High demand keeps global auto sales on the rise even as gasoline prices trend higher.
According to the April 2011 Short-Term Energy and Summer Fuels Outlook released by the U.S. Energy Information Administration (EIA), American drivers can expect to pay an average $3.86 per gallon during the 2011 driving season with a peak of $3.91 per gallon by mid-summer.
As a result, there has been renewed consumer enthusiasm for electric and high-mileage vehicles in the United States, with President Obama reporting that the U.S. is on track to achieve its goal of 1 million electric vehicles on the road by 2015.
Although increasing gasoline costs are having an effect on the average American consumer, the effect has not been translated as severely to other parts of the world, where vehicle ownership is still on the rise. Sales of cars and light trucks is increasing rapidly in the world’s fast growing nations like China, India and Brazil.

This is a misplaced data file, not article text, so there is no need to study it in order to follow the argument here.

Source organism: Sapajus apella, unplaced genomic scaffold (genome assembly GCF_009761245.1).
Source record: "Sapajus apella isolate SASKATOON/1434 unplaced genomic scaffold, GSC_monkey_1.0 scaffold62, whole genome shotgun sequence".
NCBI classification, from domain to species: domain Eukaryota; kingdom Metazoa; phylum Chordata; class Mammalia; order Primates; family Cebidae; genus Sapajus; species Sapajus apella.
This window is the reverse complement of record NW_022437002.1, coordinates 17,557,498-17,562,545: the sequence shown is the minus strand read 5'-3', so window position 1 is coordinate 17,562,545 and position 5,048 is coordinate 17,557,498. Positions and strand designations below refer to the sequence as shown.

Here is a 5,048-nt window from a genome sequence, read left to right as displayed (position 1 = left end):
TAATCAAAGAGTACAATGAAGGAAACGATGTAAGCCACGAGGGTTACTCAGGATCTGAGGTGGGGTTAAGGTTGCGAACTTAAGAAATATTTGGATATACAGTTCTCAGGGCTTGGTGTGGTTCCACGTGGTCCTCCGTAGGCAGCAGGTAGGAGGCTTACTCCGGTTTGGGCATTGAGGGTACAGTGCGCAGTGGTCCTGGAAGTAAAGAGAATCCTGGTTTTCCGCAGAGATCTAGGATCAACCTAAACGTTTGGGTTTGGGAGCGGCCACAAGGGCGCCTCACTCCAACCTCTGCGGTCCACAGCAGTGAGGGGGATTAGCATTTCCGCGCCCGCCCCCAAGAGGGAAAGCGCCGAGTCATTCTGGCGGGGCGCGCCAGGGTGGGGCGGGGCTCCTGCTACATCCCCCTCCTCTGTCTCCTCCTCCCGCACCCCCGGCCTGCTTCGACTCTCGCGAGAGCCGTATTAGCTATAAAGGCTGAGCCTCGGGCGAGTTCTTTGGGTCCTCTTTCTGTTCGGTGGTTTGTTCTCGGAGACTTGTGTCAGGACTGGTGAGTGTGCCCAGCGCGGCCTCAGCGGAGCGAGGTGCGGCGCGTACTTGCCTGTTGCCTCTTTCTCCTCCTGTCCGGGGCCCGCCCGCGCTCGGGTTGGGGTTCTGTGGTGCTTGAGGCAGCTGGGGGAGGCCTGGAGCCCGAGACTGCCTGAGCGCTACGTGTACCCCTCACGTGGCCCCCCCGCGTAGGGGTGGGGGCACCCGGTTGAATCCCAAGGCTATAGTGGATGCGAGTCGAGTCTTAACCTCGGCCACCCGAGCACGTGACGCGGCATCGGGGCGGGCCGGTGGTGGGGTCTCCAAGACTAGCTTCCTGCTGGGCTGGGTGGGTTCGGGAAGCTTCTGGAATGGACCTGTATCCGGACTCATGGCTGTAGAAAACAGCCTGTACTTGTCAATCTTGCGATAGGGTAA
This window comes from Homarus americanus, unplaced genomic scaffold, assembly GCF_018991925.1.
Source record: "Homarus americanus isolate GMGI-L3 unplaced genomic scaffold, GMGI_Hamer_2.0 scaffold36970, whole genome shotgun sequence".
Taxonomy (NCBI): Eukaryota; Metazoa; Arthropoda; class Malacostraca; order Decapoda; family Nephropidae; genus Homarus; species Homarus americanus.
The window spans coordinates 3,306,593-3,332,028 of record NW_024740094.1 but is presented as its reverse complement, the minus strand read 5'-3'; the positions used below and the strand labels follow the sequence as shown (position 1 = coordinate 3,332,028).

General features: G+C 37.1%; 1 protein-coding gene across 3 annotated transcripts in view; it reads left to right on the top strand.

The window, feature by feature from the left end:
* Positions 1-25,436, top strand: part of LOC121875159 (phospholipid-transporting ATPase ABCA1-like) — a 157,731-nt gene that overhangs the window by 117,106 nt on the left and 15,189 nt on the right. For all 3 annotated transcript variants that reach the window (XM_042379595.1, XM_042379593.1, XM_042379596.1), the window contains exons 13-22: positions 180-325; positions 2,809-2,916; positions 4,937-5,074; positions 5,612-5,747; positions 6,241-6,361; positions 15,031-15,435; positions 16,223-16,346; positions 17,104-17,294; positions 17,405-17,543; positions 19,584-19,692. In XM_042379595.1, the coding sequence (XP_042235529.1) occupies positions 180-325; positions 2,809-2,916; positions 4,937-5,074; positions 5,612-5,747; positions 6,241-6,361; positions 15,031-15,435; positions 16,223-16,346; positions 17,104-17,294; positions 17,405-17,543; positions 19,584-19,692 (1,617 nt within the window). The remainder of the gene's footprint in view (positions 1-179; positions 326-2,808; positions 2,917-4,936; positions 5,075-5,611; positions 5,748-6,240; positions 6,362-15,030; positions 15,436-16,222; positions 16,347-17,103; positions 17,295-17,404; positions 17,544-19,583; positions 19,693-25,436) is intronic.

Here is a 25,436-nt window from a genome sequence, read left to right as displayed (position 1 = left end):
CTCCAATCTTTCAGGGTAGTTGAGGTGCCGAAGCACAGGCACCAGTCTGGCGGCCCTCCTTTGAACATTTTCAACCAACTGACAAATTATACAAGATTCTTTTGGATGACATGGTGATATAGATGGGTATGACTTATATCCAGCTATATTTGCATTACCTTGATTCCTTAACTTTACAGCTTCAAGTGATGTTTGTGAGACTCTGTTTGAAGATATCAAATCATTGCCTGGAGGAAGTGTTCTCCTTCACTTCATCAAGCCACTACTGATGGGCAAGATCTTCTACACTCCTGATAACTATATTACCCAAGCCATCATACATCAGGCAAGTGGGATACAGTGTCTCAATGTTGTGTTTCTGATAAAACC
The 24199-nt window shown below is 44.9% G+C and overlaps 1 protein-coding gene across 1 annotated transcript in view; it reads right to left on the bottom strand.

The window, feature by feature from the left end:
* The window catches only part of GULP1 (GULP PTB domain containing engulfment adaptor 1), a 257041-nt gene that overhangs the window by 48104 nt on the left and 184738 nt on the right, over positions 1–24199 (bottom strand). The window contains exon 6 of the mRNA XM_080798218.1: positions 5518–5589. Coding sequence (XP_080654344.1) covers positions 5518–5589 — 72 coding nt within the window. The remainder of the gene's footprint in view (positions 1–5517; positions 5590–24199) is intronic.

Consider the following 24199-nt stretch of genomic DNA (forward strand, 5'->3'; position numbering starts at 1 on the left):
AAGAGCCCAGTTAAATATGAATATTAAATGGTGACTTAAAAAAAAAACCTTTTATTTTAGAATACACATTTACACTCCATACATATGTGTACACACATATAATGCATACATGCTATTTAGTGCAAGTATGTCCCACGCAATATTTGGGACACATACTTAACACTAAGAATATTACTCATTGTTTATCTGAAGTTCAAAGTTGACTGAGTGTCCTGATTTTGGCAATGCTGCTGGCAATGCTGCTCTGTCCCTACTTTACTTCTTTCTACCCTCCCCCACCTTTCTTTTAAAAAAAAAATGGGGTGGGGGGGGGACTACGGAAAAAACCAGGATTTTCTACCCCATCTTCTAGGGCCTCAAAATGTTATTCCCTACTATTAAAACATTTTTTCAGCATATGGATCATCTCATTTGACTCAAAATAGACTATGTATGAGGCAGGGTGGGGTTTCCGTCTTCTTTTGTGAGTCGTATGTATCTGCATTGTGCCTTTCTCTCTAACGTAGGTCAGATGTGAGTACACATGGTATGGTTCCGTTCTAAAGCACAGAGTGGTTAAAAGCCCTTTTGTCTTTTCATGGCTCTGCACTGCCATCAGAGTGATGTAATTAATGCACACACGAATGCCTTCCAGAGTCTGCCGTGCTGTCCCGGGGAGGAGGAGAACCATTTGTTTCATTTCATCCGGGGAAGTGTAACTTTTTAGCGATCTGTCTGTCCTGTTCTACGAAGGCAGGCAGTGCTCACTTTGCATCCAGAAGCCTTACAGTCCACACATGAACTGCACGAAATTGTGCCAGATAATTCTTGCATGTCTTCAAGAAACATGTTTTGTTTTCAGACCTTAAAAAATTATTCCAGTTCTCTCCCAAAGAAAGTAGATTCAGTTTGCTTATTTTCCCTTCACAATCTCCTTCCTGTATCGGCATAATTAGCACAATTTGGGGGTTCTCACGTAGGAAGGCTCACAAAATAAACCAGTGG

During the month of March, Chinese vehicle sales rose 5.4% from March 2010 levels, to 1.82 million. From March 2009 to March 2010, vehicle sales rose by 25%. In India, vehicle sales as of March 2011 rose 30% on the year to 1.98 million. Brazil’s Q1 sales of cars and light vehicles rose 4.7% to 852,000. Auto sales in Turkey rose 76% to 181,631 vehicles during Q1, and Indonesia reported a 25.2% increase from the year before.
In many instances, these numbers represent first time auto purchases, as opposed to vehicles bought to replace older models. If purchasing trends continue as expected, the total number of active vehicles on the world’s roads will increase sharply, and will undoubtedly affect global patterns of petroleum demand. Read more…